Man to turn life around after break-up made him homeless
AFTER pleading guilty to a total of nine offences, a Bundaberg man who had been living in his car has told the court he is trying to get his life back on track.
Jake Rikard Persson received fines totalling $1100 and was disqualified from driving for three months after appearing in the Bundaberg Magistrates Court.
The defendant pleaded guilty to nine charges including two counts of driving without a licence and one count of driving an uninsured and unregistered vehicle, possessing dangerous drugs and utensils, drug driving, contravene police direction and failure to appear.
It all started in April last year when Persson broke up with his girlfriend who lives in Bundaberg and found himself homeless.
The court heard he decided to stay in the area as he has children who are based here but found it difficult to get back on his feet as he was unemployed and has a mortgage in New South Wales, so he was forced to live in his car.
On January 30, police pulled Persson over as he was driving a vehicle that was both unregistered and uninsured.
The defendant was also driving without a licence as he had been disqualified from driving in South Australia and had failed to reapply for a new one.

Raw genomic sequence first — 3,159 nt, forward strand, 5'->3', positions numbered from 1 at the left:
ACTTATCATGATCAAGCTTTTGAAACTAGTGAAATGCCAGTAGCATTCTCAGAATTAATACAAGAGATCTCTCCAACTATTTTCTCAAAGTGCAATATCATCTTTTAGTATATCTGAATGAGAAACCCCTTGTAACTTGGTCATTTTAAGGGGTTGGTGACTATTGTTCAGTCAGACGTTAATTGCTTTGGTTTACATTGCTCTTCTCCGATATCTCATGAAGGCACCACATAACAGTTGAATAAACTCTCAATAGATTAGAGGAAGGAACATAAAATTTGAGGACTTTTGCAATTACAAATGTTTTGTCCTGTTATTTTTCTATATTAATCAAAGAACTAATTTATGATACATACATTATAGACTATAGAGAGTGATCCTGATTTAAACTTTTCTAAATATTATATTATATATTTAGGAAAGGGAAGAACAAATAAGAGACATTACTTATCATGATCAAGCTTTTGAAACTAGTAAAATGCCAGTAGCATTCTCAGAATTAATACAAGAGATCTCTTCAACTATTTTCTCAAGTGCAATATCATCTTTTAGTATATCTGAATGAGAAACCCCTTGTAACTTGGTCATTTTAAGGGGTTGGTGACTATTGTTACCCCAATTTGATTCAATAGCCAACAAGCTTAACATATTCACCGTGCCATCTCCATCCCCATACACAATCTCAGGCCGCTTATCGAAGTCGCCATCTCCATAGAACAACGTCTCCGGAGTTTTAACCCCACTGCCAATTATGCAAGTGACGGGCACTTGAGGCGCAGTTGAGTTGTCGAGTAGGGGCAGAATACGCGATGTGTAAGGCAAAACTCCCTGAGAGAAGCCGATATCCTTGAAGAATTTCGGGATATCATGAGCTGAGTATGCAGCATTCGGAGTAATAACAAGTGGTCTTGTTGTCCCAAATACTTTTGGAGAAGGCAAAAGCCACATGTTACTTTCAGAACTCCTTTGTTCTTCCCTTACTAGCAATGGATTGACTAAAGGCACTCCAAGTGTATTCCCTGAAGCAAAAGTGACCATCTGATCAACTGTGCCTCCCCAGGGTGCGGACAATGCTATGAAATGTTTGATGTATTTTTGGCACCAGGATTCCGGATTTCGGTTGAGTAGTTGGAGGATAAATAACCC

Police searched Persson's vehicle and also found 1g of marijuana, as well as a water pipe bong and grinder.
He was then charged with failing to follow police instruction and provide particulars on February 19 and after police intercepted the defendant to conduct a random breath test a month later, he tested positive for cannabis and methamphetamine and still had not reapplied for a new drivers licence.
On August 7, Persson failed to appear for his hearing at the Bundaberg Magistrates Court and later surrendered himself to police on August 19, telling them he was unsure whether or not he should attend court during the covid-19 pandemic.
The defendant told the court he was unable to apply for a new drivers licence as he did not have a residential address at the time and was still living out of his car.
He said he had not dealt with police since the last offence, had found a place to live, was working full-time and was trying to turn his life around.
Magistrate Andrew Moloney said he significantly reduced the fine for failing to appear, as Persson had handed himself in to police and he was fined $200.
An additional $500 fine was issued and he was disqualified from obtaining a licence for three months as a result of the drug driving charge.
For all other offences, Persson was issued one fine totalling $400.